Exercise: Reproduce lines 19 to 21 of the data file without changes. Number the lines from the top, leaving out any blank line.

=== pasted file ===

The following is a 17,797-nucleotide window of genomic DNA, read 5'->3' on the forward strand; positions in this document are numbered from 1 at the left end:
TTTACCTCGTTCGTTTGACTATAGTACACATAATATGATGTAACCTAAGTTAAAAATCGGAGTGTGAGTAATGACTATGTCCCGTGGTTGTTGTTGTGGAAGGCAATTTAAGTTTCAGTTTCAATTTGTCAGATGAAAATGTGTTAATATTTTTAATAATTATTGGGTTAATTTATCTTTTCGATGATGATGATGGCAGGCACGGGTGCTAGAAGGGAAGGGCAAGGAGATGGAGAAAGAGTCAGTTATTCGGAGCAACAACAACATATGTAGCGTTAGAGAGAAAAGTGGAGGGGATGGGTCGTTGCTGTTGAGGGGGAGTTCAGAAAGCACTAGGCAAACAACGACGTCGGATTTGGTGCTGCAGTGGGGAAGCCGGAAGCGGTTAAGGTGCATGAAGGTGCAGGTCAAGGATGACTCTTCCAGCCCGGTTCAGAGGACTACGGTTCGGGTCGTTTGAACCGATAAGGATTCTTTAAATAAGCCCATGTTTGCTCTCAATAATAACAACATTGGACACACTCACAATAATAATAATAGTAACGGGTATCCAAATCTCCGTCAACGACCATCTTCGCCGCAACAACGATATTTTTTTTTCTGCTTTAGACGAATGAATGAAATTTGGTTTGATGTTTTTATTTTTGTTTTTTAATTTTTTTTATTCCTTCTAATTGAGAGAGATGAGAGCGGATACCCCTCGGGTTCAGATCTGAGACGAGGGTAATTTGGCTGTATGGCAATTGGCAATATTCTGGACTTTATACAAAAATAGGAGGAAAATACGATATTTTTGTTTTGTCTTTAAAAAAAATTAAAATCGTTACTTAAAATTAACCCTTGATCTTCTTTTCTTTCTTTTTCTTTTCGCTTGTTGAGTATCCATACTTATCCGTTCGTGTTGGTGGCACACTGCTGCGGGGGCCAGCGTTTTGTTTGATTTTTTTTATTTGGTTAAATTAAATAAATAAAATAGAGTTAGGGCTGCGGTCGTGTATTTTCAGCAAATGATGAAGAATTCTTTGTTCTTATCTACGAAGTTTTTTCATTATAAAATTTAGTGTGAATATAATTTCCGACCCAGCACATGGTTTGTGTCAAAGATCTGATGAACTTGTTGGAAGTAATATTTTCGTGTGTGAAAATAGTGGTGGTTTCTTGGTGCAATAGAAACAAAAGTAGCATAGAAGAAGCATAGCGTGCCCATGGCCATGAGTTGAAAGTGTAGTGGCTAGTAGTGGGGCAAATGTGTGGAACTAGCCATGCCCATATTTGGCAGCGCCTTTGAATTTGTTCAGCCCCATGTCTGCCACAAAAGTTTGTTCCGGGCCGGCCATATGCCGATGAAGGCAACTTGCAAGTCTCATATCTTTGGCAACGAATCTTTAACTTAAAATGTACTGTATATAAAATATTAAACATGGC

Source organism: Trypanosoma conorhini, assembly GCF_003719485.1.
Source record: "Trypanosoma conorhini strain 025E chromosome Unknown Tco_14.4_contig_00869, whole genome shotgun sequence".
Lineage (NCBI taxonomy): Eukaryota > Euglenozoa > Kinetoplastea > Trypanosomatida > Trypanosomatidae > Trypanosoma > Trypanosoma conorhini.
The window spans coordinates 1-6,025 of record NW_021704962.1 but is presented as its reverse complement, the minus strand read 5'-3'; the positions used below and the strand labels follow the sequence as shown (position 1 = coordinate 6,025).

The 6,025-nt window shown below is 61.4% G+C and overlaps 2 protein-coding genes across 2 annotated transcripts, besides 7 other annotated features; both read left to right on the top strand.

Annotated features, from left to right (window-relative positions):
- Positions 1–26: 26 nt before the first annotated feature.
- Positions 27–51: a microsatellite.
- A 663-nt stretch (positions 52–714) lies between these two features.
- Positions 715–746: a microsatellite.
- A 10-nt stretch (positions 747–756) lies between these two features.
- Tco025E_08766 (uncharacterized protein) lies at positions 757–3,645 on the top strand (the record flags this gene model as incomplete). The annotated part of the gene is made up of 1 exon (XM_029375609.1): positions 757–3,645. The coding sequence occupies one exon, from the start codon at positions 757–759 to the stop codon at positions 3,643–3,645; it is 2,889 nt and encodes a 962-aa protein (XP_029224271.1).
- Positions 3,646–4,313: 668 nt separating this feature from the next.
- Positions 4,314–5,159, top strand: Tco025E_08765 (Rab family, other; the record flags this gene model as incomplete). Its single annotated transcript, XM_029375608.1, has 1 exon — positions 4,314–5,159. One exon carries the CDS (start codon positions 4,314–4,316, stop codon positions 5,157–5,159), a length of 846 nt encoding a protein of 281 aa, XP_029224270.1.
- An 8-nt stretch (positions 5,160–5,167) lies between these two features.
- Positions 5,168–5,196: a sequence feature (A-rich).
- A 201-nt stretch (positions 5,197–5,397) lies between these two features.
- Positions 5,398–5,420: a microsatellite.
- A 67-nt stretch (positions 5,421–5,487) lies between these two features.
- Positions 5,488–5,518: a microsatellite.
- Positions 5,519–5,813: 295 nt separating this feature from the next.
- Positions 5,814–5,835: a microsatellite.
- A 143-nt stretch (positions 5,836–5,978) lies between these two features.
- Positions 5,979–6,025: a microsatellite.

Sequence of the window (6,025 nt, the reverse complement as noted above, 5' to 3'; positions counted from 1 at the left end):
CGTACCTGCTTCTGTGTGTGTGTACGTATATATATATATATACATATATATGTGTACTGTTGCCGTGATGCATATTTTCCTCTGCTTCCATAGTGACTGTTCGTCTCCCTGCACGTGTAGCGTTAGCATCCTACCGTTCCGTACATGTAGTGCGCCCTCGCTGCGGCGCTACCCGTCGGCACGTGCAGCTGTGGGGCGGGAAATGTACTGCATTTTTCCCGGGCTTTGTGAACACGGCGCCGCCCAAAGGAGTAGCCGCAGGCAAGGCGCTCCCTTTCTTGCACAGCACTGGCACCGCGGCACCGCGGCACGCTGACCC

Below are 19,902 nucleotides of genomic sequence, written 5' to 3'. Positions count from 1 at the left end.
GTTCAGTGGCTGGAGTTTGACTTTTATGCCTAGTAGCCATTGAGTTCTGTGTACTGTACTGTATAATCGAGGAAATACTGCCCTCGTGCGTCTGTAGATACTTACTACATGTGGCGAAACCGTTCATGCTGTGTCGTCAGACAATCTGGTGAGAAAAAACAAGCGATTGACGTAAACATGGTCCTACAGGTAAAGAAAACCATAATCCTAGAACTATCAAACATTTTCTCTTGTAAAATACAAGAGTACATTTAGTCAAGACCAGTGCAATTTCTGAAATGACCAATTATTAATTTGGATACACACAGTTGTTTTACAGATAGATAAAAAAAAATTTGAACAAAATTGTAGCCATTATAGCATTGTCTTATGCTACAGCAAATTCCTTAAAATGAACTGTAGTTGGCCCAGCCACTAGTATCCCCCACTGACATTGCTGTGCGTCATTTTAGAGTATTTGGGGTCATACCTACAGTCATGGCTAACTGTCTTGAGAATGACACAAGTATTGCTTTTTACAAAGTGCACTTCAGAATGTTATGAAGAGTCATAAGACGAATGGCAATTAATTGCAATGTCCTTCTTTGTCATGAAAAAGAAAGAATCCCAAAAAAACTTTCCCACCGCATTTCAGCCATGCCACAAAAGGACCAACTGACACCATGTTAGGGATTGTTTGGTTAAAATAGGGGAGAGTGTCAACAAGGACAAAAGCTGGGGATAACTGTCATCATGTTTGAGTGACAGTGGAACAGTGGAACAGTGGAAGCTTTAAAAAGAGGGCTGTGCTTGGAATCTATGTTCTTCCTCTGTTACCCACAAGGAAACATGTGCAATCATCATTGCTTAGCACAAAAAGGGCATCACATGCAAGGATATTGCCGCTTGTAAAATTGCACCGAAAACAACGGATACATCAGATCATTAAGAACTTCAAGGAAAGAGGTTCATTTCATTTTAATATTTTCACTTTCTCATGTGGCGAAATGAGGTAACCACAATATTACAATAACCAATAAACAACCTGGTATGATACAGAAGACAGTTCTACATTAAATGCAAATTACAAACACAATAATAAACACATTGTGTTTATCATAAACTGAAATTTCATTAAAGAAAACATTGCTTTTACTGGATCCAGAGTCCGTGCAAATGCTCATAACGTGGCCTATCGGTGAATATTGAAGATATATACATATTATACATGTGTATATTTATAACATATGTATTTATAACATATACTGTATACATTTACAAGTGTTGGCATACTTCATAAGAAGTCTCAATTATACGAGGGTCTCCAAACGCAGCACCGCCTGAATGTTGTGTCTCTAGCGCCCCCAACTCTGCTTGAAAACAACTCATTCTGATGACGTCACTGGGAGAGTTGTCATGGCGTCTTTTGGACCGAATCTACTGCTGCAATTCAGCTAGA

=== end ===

- A 201-nt stretch (positions 5,197–5,397) lies between these two features.
- Positions 5,398–5,420: a microsatellite.
- A 67-nt stretch (positions 5,421–5,487) lies between these two features.